REMI JOUTY, Director, French Bureau of Investigation and Analysis (through interpreter): The captain didn't know because the copilots test during the outgoing flight happened during a normal preprogramed descent. And it didn't have any effect on the plane's trajectory.


    The report also reveals that Lubitz ignored 11 radio calls from air traffic controllers, and three from French air defense forces. The investigation will now focus on how a mentally unstable man came to control a passenger plane, and how the line between passenger safety and medical confidentiality can be redrawn.


    Back in this country another oil train derailed and burned today, this time in

    North Dakota.

    It happened near the tiny community of Heimdal forcing the 20 people who live there to leave.

    10 tanker cars on the BNSF train caught fire, blanketing the scene in thick smoke. No one was hurt, and there was no immediate word on the cause.

    For the record, BNSF railway is an underwriter of the Newshour.


    Global concentrations of carbon dioxide have reached levels not seen for 2 million years.

    The National Oceanic and Atmospheric Administration said today the monthly average crossed that line in March.

    It also said concentrations of the heat-trapping gas are rising at a record pace.


    The federal government says reports of sexual assault on U.S. college campuses nearly doubled between 2009 and 2013 — to almost 6,100.

    The Department of Education released the numbers, but clarified it's not that assaults are increasing, but that more people are willing to report them.

    Officials credit enforcement efforts and improved public awareness.


    A bipartisan group of senators called today for an independent review of the Department of Veterans Affairs.

    They said the number of backlogged claims for pensions and disability has decreased, but not by enough.

    Republican Dean Heller of Nevada said they're concerned that mismanagement discovered at the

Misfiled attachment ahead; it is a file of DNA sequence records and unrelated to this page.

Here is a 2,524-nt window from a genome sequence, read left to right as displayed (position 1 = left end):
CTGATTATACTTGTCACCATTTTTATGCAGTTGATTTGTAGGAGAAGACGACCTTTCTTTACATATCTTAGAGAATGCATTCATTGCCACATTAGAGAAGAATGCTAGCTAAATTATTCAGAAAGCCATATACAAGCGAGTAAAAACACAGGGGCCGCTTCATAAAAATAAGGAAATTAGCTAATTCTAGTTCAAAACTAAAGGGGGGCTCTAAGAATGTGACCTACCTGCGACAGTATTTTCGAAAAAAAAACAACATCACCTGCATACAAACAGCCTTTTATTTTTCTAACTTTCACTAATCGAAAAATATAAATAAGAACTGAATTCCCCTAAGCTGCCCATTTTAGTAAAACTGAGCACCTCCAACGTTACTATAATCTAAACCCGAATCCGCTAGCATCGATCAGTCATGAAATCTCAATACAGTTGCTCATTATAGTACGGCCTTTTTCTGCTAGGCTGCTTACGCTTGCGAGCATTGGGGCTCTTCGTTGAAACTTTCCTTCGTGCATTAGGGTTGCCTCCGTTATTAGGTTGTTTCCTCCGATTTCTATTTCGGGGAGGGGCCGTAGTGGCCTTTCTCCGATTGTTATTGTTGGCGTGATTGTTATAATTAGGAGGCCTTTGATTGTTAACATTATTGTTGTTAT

VA's regional office in Philadelphia might be systemic.

    SEN. DEAN HELLER (R), Nevada: We have reason to believe that and I think it's been reported in the past that some numbers have been manipulated as far as these claims are concerned, changing the dates and some of the hours and we want to get to the bottom of those issues.


    The senators want the government accountability office to investigate all 56 of the VA's regional offices


    A former speaker of the U.S. House of Representatives, Jim Wright, has died.

    The Texas Democrat passed away early today at a nursing home in Fort Worth.

    Wright represented that area for 34 years, beginning in 1954. But in 1989, he became the first speaker to be forced to resign, after violating rules on reporting and accepting gifts.

    Jim Wright was 92 years old.


    On Wall Street today stocks fell on news that hiring dropped sharply last month and on a comment by Federal Reserve Chair Janet yelled that stock valuations are "quite high".

    The Dow Jones industrial average lost nearly 90 points to close below 17,850.The Nasdaq fell nearly 20 points and the S&P 500 slipped 9.


    And in a finding sure to trigger endless debate a British study concludes hip-hop has had the most profound effect on pop music in the last half century.

    Researchers analyzed roughly 17,000 songs from 1960 through 2010.

    They say hip-hop's influence on chord patterns and instrumentation was even greater than the Beatles and the rest of the "British invasion" in the 1960's.